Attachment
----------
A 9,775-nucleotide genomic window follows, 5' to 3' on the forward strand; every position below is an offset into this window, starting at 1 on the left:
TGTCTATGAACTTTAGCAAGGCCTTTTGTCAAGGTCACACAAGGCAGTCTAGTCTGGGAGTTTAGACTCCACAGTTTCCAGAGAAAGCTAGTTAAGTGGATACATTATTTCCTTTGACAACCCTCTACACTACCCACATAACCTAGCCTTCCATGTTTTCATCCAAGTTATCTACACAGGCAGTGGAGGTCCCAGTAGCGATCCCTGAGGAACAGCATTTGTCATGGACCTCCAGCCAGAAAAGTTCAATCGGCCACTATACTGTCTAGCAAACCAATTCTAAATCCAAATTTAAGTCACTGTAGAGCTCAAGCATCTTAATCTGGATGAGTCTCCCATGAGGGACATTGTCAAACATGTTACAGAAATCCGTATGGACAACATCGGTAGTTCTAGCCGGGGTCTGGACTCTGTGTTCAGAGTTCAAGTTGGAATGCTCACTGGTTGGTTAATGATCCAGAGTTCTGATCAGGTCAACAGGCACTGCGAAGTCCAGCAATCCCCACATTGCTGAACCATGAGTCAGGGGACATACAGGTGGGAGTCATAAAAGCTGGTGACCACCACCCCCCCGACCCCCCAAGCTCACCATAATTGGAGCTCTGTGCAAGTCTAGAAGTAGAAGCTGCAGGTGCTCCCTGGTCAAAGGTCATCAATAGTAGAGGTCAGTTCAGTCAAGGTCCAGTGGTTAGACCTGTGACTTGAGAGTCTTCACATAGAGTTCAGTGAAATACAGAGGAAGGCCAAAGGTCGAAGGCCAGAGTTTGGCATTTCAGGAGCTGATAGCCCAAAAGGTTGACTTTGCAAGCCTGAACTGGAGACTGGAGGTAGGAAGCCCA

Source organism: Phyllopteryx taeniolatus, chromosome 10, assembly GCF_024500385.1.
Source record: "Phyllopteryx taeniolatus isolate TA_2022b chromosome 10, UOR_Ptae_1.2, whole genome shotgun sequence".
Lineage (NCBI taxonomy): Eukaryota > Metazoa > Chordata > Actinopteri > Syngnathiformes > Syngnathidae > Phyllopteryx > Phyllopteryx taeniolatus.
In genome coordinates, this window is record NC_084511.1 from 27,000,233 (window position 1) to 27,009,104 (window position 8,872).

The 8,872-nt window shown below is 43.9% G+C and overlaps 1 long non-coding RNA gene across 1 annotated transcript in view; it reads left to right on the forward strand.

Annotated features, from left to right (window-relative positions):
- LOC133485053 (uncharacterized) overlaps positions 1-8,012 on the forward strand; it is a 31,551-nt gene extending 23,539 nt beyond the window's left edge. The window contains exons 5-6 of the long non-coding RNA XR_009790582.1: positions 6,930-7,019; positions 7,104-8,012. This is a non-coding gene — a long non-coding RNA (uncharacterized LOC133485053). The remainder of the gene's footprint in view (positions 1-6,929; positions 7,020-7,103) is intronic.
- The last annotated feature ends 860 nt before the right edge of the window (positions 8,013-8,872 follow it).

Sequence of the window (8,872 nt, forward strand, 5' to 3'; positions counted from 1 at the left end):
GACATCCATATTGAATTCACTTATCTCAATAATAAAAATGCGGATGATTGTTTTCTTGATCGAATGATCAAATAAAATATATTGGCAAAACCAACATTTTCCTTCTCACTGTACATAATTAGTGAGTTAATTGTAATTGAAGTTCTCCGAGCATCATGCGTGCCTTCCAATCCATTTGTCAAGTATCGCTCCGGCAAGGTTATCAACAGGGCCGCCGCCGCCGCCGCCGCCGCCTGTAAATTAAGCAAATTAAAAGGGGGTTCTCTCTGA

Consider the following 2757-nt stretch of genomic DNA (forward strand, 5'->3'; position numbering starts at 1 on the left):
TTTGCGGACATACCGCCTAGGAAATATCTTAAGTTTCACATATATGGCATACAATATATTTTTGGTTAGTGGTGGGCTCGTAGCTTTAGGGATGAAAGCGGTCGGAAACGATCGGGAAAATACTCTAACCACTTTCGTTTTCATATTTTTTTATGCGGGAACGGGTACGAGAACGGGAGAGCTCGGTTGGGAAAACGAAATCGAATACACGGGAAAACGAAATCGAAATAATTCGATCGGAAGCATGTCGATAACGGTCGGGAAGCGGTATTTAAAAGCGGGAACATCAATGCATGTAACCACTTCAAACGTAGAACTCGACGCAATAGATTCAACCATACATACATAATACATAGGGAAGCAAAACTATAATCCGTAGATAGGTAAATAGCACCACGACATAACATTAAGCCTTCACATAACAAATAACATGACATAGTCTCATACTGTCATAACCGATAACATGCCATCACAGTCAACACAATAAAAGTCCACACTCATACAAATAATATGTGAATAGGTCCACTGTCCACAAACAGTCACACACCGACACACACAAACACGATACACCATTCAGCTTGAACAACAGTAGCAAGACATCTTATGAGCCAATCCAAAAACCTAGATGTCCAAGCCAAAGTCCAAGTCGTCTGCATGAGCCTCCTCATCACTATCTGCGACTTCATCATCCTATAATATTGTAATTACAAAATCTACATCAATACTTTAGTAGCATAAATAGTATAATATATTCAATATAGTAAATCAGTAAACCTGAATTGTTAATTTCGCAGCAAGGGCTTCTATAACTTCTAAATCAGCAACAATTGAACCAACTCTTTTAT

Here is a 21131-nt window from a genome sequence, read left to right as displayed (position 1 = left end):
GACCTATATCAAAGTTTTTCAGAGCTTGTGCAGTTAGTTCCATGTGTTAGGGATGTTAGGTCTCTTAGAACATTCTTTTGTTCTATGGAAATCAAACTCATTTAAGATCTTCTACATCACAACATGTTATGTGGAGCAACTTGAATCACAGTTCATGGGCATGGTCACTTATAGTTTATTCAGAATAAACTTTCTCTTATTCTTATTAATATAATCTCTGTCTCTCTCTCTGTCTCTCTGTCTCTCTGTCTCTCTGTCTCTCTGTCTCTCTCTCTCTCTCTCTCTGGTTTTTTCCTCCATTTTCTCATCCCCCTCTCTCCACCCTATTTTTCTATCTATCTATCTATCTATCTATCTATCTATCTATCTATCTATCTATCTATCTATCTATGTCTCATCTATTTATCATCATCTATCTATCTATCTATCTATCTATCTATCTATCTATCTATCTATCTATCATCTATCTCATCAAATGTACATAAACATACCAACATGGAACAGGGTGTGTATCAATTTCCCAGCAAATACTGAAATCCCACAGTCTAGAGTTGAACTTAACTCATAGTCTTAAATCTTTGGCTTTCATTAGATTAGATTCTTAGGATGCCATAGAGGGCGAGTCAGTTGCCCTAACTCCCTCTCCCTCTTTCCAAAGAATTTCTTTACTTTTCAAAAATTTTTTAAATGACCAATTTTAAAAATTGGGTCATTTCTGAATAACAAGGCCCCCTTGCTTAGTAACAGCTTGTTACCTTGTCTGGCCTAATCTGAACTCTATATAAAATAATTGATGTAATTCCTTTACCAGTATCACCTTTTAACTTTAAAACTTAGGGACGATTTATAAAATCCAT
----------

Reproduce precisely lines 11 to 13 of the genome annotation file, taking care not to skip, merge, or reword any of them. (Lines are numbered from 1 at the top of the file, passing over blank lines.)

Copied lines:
Sequence of the window (8,872 nt, forward strand, 5' to 3'; positions counted from 1 at the left end):
GACATCCATATTGAATTCACTTATCTCAATAATAAAAATGCGGATGATTGTTTTCTTGATCGAATGATCAAATAAAATATATTGGCAAAACCAACATTTTCCTTCTCACTGTACATAATTAGTGAGTTAATTGTAATTGAAGTTCTCCGAGCATCATGCGTGCCTTCCAATCCATTTGTCAAGTATCGCTCCGGCAAGGTTATCAACAGGGCCGCCGCCGCCGCCGCCGCCGCCTGTAAATTAAGCAAATTAAAAGGGGGTTCTCTCTGA

Consider the following 2757-nt stretch of genomic DNA (forward strand, 5'->3'; position numbering starts at 1 on the left):